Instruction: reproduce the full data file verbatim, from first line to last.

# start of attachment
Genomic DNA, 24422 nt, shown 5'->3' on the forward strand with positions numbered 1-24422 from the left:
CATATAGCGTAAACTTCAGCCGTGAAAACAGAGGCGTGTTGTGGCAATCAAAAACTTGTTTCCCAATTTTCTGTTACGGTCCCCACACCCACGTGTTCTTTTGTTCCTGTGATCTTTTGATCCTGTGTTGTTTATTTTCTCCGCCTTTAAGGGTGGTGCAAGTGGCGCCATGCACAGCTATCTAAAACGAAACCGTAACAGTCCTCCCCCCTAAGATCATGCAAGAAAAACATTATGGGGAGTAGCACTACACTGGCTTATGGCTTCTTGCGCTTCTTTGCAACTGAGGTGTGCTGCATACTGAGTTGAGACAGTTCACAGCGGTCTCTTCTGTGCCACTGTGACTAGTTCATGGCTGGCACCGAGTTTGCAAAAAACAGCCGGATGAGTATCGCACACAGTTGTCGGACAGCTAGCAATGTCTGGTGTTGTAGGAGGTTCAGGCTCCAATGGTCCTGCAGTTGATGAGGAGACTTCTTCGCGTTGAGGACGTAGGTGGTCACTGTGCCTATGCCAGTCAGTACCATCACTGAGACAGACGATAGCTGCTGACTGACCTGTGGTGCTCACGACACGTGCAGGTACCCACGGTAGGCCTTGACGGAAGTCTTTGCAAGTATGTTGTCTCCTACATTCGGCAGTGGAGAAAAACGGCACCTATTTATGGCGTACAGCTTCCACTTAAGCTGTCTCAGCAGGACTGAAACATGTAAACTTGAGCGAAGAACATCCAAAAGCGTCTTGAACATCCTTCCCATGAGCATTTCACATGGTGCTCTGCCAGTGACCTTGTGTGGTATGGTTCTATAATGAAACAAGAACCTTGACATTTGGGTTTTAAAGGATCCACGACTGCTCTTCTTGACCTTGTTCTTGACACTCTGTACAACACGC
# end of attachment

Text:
Genomic DNA, 24422 nt, shown 5'->3' on the forward strand with positions numbered 1-24422 from the left:
CATATAGCGTAAACTTCAGCCGTGAAAACAGAGGCGTGTTGTGGCAATCAAAAACTTGTTTCCCAATTTTCTGTTACGGTCCCCACACCCACGTGTTCTTTTGTTCCTGTGATCTTTTGATCCTGTGTTGTTTATTTTCTCCGCCTTTAAGGGTGGTGCAAGTGGCGCCATGCACAGCTATCTAAAACGAAACCGTAACAGTCCTCCCCCCTAAGATCATGCAAGAAAAACATTATGGGGAGTAGCACTACACTGGCTTATGGCTTCTTGCGCTTCTTTGCAACTGAGGTGTGCTGCATACTGAGTTGAGACAGTTCACAGCGGTCTCTTCTGTGCCACTGTGACTAGTTCATGGCTGGCACCGAGTTTGCAAAAAACAGCCGGATGAGTATCGCACACAGTTGTCGGACAGCTAGCAATGTCTGGTGTTGTAGGAGGTTCAGGCTCCAATGGTCCTGCAGTTGATGAGGAGACTTCTTCGCGTTGAGGACGTAGGTGGTCACTGTGCCTATGCCAGTCAGTACCATCACTGAGACAGACGATAGCTGCTGACTGACCTGTGGTGCTCACGACACGTGCAGGTACCCACGGTAGGCCTTGACGGAAGTCTTTGCAAGTATGTTGTCTCCTACATTCGGCAGTGGAGAAAAACGGCACCTATTTATGGCGTACAGCTTCCACTTAAGCTGTCTCAGCAGGACTGAAACATGTAAACTTGAGCGAAGAACATCCAAAAGCGTCTTGAACATCCTTCCCATGAGCATTTCACATGGTGCTCTGCCAGTGACCTTGTGTGGTATGGTTCTATAATGAAACAAGAACCTTGACATTTGGGTTTTAAAGGATCCACGACTGCTCTTCTTGACCTTGTTCTTGACACTCTGTACAACACGC